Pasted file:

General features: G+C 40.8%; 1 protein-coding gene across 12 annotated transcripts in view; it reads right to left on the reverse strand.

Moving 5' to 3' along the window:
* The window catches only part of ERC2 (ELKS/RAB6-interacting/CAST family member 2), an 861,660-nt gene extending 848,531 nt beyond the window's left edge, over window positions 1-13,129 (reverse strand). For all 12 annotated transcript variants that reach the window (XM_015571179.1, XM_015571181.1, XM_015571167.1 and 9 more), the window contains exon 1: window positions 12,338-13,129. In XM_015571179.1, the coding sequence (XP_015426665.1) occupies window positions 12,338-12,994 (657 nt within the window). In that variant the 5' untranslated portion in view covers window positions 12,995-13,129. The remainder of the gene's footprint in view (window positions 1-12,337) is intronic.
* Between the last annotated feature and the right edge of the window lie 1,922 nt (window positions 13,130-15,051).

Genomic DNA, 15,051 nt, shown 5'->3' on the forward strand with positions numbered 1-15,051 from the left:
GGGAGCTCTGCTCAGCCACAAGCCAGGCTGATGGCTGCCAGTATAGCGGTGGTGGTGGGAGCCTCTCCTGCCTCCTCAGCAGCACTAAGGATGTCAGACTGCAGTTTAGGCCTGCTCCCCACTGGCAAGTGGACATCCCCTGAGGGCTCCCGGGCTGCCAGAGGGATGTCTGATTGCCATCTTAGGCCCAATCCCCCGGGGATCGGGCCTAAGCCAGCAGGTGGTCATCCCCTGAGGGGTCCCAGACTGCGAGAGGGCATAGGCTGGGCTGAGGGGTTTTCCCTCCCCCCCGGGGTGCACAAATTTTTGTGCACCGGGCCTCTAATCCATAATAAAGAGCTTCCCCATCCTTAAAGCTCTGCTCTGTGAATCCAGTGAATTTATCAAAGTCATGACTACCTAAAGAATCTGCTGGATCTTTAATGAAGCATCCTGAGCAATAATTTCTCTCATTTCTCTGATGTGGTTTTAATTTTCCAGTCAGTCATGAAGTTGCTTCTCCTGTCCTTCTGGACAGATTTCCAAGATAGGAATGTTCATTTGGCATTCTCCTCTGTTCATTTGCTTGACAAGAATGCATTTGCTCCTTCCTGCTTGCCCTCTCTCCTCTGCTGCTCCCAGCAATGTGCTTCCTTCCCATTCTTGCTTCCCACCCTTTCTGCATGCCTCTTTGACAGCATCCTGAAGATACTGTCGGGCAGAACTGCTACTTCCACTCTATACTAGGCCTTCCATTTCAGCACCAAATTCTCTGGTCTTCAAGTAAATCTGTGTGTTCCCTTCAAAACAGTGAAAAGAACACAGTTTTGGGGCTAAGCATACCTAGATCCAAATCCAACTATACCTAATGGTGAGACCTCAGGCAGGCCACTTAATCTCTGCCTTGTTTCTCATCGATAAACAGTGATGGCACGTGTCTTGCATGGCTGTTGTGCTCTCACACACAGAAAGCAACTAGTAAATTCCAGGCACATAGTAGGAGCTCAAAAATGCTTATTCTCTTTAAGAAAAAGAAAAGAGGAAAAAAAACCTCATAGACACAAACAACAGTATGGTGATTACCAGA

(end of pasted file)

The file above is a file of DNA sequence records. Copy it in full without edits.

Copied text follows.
General features: G+C 40.8%; 1 protein-coding gene across 12 annotated transcripts in view; it reads right to left on the reverse strand.

Moving 5' to 3' along the window:
* The window catches only part of ERC2 (ELKS/RAB6-interacting/CAST family member 2), an 861,660-nt gene extending 848,531 nt beyond the window's left edge, over window positions 1-13,129 (reverse strand). For all 12 annotated transcript variants that reach the window (XM_015571179.1, XM_015571181.1, XM_015571167.1 and 9 more), the window contains exon 1: window positions 12,338-13,129. In XM_015571179.1, the coding sequence (XP_015426665.1) occupies window positions 12,338-12,994 (657 nt within the window). In that variant the 5' untranslated portion in view covers window positions 12,995-13,129. The remainder of the gene's footprint in view (window positions 1-12,337) is intronic.
* Between the last annotated feature and the right edge of the window lie 1,922 nt (window positions 13,130-15,051).

Genomic DNA, 15,051 nt, shown 5'->3' on the forward strand with positions numbered 1-15,051 from the left:
GGGAGCTCTGCTCAGCCACAAGCCAGGCTGATGGCTGCCAGTATAGCGGTGGTGGTGGGAGCCTCTCCTGCCTCCTCAGCAGCACTAAGGATGTCAGACTGCAGTTTAGGCCTGCTCCCCACTGGCAAGTGGACATCCCCTGAGGGCTCCCGGGCTGCCAGAGGGATGTCTGATTGCCATCTTAGGCCCAATCCCCCGGGGATCGGGCCTAAGCCAGCAGGTGGTCATCCCCTGAGGGGTCCCAGACTGCGAGAGGGCATAGGCTGGGCTGAGGGGTTTTCCCTCCCCCCCGGGGTGCACAAATTTTTGTGCACCGGGCCTCTAATCCATAATAAAGAGCTTCCCCATCCTTAAAGCTCTGCTCTGTGAATCCAGTGAATTTATCAAAGTCATGACTACCTAAAGAATCTGCTGGATCTTTAATGAAGCATCCTGAGCAATAATTTCTCTCATTTCTCTGATGTGGTTTTAATTTTCCAGTCAGTCATGAAGTTGCTTCTCCTGTCCTTCTGGACAGATTTCCAAGATAGGAATGTTCATTTGGCATTCTCCTCTGTTCATTTGCTTGACAAGAATGCATTTGCTCCTTCCTGCTTGCCCTCTCTCCTCTGCTGCTCCCAGCAATGTGCTTCCTTCCCATTCTTGCTTCCCACCCTTTCTGCATGCCTCTTTGACAGCATCCTGAAGATACTGTCGGGCAGAACTGCTACTTCCACTCTATACTAGGCCTTCCATTTCAGCACCAAATTCTCTGGTCTTCAAGTAAATCTGTGTGTTCCCTTCAAAACAGTGAAAAGAACACAGTTTTGGGGCTAAGCATACCTAGATCCAAATCCAACTATACCTAATGGTGAGACCTCAGGCAGGCCACTTAATCTCTGCCTTGTTTCTCATCGATAAACAGTGATGGCACGTGTCTTGCATGGCTGTTGTGCTCTCACACACAGAAAGCAACTAGTAAATTCCAGGCACATAGTAGGAGCTCAAAAATGCTTATTCTCTTTAAGAAAAAGAAAAGAGGAAAAAAAACCTCATAGACACAAACAACAGTATGGTGATTACCAGA